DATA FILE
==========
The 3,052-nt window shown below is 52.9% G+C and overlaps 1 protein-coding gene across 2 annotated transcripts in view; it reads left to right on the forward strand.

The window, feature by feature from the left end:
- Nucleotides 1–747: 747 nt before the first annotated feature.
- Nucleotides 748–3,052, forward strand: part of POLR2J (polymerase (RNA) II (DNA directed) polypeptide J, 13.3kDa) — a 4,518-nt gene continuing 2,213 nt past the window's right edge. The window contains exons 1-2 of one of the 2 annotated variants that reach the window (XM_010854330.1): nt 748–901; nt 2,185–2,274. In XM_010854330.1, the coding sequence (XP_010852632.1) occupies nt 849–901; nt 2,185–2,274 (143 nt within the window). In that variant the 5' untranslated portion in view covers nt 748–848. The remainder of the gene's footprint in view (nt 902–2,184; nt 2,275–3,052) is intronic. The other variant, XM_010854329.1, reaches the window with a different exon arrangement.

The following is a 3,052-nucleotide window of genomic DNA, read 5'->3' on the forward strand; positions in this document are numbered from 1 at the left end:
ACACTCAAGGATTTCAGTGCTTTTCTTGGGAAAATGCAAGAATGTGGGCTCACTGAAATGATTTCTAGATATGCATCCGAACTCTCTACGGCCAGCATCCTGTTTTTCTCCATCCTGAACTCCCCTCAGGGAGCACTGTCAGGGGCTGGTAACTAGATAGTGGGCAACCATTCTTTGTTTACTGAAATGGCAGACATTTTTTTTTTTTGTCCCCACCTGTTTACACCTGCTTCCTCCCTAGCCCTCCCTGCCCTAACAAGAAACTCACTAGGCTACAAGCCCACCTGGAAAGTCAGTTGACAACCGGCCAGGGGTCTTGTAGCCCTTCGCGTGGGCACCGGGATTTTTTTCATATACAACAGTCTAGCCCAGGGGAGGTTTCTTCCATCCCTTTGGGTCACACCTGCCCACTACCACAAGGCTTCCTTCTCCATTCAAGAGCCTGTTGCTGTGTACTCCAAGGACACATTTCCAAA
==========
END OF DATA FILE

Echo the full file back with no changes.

The 3,052-nt window shown below is 52.9% G+C and overlaps 1 protein-coding gene across 2 annotated transcripts in view; it reads left to right on the forward strand.

The window, feature by feature from the left end:
- Nucleotides 1–747: 747 nt before the first annotated feature.
- Nucleotides 748–3,052, forward strand: part of POLR2J (polymerase (RNA) II (DNA directed) polypeptide J, 13.3kDa) — a 4,518-nt gene continuing 2,213 nt past the window's right edge. The window contains exons 1-2 of one of the 2 annotated variants that reach the window (XM_010854330.1): nt 748–901; nt 2,185–2,274. In XM_010854330.1, the coding sequence (XP_010852632.1) occupies nt 849–901; nt 2,185–2,274 (143 nt within the window). In that variant the 5' untranslated portion in view covers nt 748–848. The remainder of the gene's footprint in view (nt 902–2,184; nt 2,275–3,052) is intronic. The other variant, XM_010854329.1, reaches the window with a different exon arrangement.

The following is a 3,052-nucleotide window of genomic DNA, read 5'->3' on the forward strand; positions in this document are numbered from 1 at the left end:
ACACTCAAGGATTTCAGTGCTTTTCTTGGGAAAATGCAAGAATGTGGGCTCACTGAAATGATTTCTAGATATGCATCCGAACTCTCTACGGCCAGCATCCTGTTTTTCTCCATCCTGAACTCCCCTCAGGGAGCACTGTCAGGGGCTGGTAACTAGATAGTGGGCAACCATTCTTTGTTTACTGAAATGGCAGACATTTTTTTTTTTTGTCCCCACCTGTTTACACCTGCTTCCTCCCTAGCCCTCCCTGCCCTAACAAGAAACTCACTAGGCTACAAGCCCACCTGGAAAGTCAGTTGACAACCGGCCAGGGGTCTTGTAGCCCTTCGCGTGGGCACCGGGATTTTTTTCATATACAACAGTCTAGCCCAGGGGAGGTTTCTTCCATCCCTTTGGGTCACACCTGCCCACTACCACAAGGCTTCCTTCTCCATTCAAGAGCCTGTTGCTGTGTACTCCAAGGACACATTTCCAAA